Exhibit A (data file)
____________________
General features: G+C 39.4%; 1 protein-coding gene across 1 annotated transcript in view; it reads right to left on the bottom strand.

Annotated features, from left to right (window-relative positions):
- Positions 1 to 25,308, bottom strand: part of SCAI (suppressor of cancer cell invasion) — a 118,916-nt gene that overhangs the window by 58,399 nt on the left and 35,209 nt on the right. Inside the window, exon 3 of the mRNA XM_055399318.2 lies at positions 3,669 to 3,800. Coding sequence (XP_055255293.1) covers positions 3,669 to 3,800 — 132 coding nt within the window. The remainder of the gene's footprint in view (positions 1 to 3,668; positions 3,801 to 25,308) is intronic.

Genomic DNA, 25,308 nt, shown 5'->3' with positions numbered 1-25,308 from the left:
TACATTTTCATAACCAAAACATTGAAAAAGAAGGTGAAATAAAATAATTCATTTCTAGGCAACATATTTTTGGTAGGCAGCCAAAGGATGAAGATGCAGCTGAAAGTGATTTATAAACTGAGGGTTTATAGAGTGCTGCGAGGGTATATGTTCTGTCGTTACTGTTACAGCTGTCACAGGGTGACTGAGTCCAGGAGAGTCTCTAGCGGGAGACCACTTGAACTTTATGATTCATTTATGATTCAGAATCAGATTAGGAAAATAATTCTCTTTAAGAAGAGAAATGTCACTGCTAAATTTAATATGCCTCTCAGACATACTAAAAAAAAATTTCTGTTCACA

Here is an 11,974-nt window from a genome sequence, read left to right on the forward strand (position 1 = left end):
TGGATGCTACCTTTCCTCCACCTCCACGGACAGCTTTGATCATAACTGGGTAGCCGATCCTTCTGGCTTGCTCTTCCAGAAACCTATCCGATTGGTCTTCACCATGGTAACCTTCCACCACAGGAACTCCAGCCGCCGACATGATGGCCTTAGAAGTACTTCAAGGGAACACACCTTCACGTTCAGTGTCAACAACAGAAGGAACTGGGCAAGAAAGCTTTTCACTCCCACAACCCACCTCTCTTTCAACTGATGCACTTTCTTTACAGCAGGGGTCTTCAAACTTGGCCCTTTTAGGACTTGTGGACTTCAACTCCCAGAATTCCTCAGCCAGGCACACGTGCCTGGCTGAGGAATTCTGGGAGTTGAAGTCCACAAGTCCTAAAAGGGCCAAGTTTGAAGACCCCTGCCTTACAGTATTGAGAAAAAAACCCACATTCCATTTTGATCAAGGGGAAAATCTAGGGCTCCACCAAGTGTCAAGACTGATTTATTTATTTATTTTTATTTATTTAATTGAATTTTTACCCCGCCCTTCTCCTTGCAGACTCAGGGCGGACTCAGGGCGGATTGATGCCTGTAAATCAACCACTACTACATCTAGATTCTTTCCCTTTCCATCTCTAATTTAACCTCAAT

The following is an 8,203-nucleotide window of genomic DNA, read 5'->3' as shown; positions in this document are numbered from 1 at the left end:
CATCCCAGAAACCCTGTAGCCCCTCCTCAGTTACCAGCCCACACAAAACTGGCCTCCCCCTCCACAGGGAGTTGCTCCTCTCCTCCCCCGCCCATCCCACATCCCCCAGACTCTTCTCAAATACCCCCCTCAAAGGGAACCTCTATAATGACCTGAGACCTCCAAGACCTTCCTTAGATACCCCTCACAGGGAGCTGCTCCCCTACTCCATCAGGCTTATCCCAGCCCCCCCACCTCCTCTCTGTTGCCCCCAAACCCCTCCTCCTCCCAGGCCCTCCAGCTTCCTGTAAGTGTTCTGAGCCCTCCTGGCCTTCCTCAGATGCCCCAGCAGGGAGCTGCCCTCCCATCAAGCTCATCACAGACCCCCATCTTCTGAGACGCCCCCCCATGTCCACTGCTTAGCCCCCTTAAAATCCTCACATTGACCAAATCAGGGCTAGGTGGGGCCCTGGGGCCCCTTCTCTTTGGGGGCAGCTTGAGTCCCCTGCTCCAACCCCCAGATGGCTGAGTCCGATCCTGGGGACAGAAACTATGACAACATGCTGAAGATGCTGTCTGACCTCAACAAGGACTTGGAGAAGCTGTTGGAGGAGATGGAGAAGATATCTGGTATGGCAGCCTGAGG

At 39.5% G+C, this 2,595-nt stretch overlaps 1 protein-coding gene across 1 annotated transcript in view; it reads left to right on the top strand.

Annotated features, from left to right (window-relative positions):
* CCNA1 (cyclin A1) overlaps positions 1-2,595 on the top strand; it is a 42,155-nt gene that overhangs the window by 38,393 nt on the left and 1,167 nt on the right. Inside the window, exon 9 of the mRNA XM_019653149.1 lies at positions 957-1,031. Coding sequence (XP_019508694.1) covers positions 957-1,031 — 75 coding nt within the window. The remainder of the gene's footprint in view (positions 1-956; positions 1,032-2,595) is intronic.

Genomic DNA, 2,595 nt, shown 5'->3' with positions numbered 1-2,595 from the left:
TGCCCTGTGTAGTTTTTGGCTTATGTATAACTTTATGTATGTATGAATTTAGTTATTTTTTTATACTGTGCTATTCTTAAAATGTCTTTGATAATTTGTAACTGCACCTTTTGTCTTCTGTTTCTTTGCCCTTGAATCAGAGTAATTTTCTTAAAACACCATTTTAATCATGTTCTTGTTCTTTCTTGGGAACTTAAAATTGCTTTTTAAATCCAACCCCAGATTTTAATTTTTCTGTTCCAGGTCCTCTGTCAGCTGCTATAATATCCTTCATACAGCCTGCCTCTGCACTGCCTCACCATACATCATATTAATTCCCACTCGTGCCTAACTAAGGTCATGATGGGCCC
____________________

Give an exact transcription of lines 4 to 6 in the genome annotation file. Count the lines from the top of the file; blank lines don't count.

Genomic DNA, 25,308 nt, shown 5'->3' with positions numbered 1-25,308 from the left:
TACATTTTCATAACCAAAACATTGAAAAAGAAGGTGAAATAAAATAATTCATTTCTAGGCAACATATTTTTGGTAGGCAGCCAAAGGATGAAGATGCAGCTGAAAGTGATTTATAAACTGAGGGTTTATAGAGTGCTGCGAGGGTATATGTTCTGTCGTTACTGTTACAGCTGTCACAGGGTGACTGAGTCCAGGAGAGTCTCTAGCGGGAGACCACTTGAACTTTATGATTCATTTATGATTCAGAATCAGATTAGGAAAATAATTCTCTTTAAGAAGAGAAATGTCACTGCTAAATTTAATATGCCTCTCAGACATACTAAAAAAAAATTTCTGTTCACA

Here is an 11,974-nt window from a genome sequence, read left to right on the forward strand (position 1 = left end):